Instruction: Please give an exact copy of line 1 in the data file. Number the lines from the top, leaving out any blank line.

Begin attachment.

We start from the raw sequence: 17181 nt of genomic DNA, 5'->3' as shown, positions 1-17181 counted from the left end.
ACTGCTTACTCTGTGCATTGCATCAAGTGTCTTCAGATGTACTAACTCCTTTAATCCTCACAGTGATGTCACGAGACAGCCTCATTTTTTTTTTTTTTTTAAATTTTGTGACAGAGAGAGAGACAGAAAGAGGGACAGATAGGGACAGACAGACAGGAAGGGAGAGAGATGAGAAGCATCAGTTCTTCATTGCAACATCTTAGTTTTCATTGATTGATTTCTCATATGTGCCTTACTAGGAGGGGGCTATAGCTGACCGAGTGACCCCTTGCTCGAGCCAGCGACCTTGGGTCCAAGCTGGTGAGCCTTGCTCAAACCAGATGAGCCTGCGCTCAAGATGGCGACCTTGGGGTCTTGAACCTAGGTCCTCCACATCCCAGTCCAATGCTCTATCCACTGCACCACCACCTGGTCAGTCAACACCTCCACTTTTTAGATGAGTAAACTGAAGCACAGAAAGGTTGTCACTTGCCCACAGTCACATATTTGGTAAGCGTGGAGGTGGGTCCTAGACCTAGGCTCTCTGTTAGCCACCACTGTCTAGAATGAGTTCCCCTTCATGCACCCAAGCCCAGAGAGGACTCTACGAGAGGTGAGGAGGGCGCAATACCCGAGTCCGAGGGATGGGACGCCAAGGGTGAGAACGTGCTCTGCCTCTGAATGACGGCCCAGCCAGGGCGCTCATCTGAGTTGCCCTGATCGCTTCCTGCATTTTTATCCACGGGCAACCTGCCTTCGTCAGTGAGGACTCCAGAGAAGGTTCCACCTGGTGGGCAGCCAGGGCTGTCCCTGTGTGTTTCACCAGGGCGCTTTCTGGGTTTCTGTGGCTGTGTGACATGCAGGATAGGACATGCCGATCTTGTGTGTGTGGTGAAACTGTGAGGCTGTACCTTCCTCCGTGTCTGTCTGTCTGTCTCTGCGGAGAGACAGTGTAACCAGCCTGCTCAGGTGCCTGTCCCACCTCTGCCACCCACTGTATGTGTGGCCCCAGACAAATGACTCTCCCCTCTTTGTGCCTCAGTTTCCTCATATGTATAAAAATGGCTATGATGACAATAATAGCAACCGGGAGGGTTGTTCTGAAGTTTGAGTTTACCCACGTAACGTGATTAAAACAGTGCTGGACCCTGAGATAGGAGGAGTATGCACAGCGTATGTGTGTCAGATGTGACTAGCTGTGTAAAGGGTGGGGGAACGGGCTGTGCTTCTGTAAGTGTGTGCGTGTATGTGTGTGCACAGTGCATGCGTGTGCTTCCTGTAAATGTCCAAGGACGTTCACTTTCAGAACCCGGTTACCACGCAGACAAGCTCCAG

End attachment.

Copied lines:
We start from the raw sequence: 17181 nt of genomic DNA, 5'->3' as shown, positions 1-17181 counted from the left end.